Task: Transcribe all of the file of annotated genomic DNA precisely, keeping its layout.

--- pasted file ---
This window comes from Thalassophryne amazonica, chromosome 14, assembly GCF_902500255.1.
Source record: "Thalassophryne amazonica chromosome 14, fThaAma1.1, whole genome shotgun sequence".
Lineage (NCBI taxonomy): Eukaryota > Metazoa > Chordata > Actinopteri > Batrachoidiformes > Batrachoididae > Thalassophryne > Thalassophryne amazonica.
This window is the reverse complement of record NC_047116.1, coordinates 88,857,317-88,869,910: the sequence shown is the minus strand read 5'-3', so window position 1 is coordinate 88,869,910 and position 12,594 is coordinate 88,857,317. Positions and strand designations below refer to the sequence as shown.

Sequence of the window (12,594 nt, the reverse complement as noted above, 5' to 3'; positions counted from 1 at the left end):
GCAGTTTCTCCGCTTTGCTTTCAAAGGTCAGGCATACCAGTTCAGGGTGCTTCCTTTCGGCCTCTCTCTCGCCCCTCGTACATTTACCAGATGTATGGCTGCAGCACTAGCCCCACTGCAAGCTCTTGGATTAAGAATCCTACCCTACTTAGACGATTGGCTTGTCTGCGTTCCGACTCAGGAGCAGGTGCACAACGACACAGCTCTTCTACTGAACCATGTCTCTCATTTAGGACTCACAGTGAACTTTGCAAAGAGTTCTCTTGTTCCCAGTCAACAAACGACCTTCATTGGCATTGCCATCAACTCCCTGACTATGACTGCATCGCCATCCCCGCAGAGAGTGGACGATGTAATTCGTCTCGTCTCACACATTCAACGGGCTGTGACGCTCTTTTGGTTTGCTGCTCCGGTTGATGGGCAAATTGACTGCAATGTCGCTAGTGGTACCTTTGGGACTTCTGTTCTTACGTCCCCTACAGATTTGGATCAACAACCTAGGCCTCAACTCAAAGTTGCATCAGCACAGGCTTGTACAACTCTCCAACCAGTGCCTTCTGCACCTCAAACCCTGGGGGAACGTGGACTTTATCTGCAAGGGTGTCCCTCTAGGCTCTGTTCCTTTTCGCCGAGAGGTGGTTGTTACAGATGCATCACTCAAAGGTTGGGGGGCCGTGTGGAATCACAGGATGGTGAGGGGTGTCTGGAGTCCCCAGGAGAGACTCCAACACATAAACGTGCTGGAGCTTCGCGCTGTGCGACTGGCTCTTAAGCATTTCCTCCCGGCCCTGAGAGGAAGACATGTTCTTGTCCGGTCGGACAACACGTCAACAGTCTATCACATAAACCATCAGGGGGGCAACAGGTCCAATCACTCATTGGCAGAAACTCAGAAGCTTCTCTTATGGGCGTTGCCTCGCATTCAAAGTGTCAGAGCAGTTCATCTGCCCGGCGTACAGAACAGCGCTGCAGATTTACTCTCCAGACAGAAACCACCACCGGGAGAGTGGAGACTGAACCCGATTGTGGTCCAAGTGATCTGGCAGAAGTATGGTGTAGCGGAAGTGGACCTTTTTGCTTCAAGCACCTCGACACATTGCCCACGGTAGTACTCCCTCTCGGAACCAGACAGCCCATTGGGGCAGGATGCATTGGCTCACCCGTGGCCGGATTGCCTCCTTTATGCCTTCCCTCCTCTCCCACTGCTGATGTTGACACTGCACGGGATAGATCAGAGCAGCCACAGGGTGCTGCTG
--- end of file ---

This window comes from Thalassophryne amazonica, chromosome 14, assembly GCF_902500255.1.
Source record: "Thalassophryne amazonica chromosome 14, fThaAma1.1, whole genome shotgun sequence".
Lineage (NCBI taxonomy): Eukaryota > Metazoa > Chordata > Actinopteri > Batrachoidiformes > Batrachoididae > Thalassophryne > Thalassophryne amazonica.
This window is the reverse complement of record NC_047116.1, coordinates 88,857,317-88,869,910: the sequence shown is the minus strand read 5'-3', so window position 1 is coordinate 88,869,910 and position 12,594 is coordinate 88,857,317. Positions and strand designations below refer to the sequence as shown.

Sequence of the window (12,594 nt, the reverse complement as noted above, 5' to 3'; positions counted from 1 at the left end):
GCAGTTTCTCCGCTTTGCTTTCAAAGGTCAGGCATACCAGTTCAGGGTGCTTCCTTTCGGCCTCTCTCTCGCCCCTCGTACATTTACCAGATGTATGGCTGCAGCACTAGCCCCACTGCAAGCTCTTGGATTAAGAATCCTACCCTACTTAGACGATTGGCTTGTCTGCGTTCCGACTCAGGAGCAGGTGCACAACGACACAGCTCTTCTACTGAACCATGTCTCTCATTTAGGACTCACAGTGAACTTTGCAAAGAGTTCTCTTGTTCCCAGTCAACAAACGACCTTCATTGGCATTGCCATCAACTCCCTGACTATGACTGCATCGCCATCCCCGCAGAGAGTGGACGATGTAATTCGTCTCGTCTCACACATTCAACGGGCTGTGACGCTCTTTTGGTTTGCTGCTCCGGTTGATGGGCAAATTGACTGCAATGTCGCTAGTGGTACCTTTGGGACTTCTGTTCTTACGTCCCCTACAGATTTGGATCAACAACCTAGGCCTCAACTCAAAGTTGCATCAGCACAGGCTTGTACAACTCTCCAACCAGTGCCTTCTGCACCTCAAACCCTGGGGGAACGTGGACTTTATCTGCAAGGGTGTCCCTCTAGGCTCTGTTCCTTTTCGCCGAGAGGTGGTTGTTACAGATGCATCACTCAAAGGTTGGGGGGCCGTGTGGAATCACAGGATGGTGAGGGGTGTCTGGAGTCCCCAGGAGAGACTCCAACACATAAACGTGCTGGAGCTTCGCGCTGTGCGACTGGCTCTTAAGCATTTCCTCCCGGCCCTGAGAGGAAGACATGTTCTTGTCCGGTCGGACAACACGTCAACAGTCTATCACATAAACCATCAGGGGGGCAACAGGTCCAATCACTCATTGGCAGAAACTCAGAAGCTTCTCTTATGGGCGTTGCCTCGCATTCAAAGTGTCAGAGCAGTTCATCTGCCCGGCGTACAGAACAGCGCTGCAGATTTACTCTCCAGACAGAAACCACCACCGGGAGAGTGGAGACTGAACCCGATTGTGGTCCAAGTGATCTGGCAGAAGTATGGTGTAGCGGAAGTGGACCTTTTTGCTTCAAGCACCTCGACACATTGCCCACGGTAGTACTCCCTCTCGGAACCAGACAGCCCATTGGGGCAGGATGCATTGGCTCACCCGTGGCCGGATTGCCTCCTTTATGCCTTCCCTCCTCTCCCACTGCTGATGTTGACACTGCACGGGATAGATCAGAGCAGCCACAGGGTGCTGCTG